- One National League GM told Cafardo that he inquired about Rays third baseman Evan Longoria and was rebuffed. The Rays have Longoria under contract at $11MM this year and $11.5MM next year before his extension kicks in in 2017, running through 2023.
- Cafardo writes that Jonny Gomes could wind up with former Red Sox Jon Lester and David Ross on the Cubs to add some veteran presence to a young outfield. “He’s still an effective player. He works for a team that’s on the verge and on a team like the Cubs or Astros who need a veteran presence,” said one National League GM.
- At some point, the Phillies might have to release Ryan Howard and eat more than $60MM in salary. Still, it’s not surprising to hear that a GM told Cafardo that an American League team would scoop him up as a DH if he is free.
The Mariners have unfinished business heading into the new year, Bob Dutton of the Tacoma News Tribune writes. They’ll need to find a platoon partner for righty Justin Ruggiano in right field, with Seth Smith of the Padres as one possibility. They could also move Brad Miller to the outfield if he loses the shortstop job to Chris Taylor. The M’s could also find a catcher in the Humberto Quintero mold to provide depth at Triple-A Tacoma. Here are more notes from around the big leagues.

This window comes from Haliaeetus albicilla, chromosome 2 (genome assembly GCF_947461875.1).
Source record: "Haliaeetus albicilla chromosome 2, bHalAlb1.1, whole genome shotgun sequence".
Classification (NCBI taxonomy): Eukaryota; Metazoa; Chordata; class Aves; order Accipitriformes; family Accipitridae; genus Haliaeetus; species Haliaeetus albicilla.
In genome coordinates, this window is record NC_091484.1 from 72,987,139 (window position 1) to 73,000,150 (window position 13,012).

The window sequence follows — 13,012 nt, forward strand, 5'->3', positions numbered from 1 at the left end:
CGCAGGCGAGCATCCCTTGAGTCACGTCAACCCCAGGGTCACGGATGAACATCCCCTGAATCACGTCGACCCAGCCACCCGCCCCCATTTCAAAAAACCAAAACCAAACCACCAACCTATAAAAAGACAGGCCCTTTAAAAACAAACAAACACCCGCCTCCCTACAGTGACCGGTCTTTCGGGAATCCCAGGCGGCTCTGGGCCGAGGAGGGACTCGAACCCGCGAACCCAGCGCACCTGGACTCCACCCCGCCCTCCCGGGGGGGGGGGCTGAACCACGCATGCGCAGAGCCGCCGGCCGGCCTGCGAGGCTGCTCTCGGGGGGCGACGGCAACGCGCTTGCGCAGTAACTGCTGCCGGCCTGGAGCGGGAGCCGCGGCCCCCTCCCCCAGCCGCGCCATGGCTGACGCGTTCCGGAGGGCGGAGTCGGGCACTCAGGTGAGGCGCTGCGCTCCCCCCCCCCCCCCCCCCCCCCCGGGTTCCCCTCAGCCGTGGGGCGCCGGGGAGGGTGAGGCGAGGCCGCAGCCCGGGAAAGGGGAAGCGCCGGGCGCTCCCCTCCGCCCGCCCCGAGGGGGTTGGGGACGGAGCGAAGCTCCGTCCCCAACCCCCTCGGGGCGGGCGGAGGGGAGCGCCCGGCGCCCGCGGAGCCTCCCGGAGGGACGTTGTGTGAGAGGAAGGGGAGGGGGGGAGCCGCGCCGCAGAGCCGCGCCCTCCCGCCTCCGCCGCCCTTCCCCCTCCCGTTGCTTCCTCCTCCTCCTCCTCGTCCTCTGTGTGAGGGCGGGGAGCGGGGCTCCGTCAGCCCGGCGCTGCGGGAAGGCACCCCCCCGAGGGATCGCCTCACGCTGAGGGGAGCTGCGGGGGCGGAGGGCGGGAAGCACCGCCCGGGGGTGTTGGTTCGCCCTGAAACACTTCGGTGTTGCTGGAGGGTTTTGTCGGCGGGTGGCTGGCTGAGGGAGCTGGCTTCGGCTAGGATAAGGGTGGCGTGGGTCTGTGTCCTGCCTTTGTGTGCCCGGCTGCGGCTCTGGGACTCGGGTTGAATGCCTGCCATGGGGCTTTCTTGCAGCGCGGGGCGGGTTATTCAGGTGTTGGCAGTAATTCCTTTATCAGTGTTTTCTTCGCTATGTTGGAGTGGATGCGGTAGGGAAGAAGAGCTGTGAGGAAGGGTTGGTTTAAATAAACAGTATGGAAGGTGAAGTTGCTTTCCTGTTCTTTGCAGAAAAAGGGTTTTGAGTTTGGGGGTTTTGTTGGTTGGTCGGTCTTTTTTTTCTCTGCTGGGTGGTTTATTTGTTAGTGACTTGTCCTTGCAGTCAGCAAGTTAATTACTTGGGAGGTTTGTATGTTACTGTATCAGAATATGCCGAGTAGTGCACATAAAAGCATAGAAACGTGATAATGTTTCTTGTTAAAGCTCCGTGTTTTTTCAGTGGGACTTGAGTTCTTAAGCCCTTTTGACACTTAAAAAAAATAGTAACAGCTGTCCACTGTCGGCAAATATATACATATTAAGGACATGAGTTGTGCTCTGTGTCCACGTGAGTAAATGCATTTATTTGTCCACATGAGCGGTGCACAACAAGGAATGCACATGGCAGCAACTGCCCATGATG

- Signing Robinson Cano to a $240MM contract last offseason helped the Mariners press the reset button, Dutton writes. Led by Cano and their pitching staff, the Mariners improved by 16 games in 2014, although they just missed the last AL Wild Card berth.
- The remainder of the offseason could feature plenty of trades for outfielders, Jon Morosi of FOX Sports writes. The Phillies, Reds, Rays, Padres, Rockies, Diamondbacks, Dodgers, Indians and Angels could all have outfielders available, with about the same number of teams looming as potential buyers. Still, it might take time for the market to resolve itself — the key to the outfield market could be the rumors about the Padres trading a package centered around Wil Myers to the Phillies for Cole Hamels, and that might not be resolved until Max Scherzer and James Shields sign.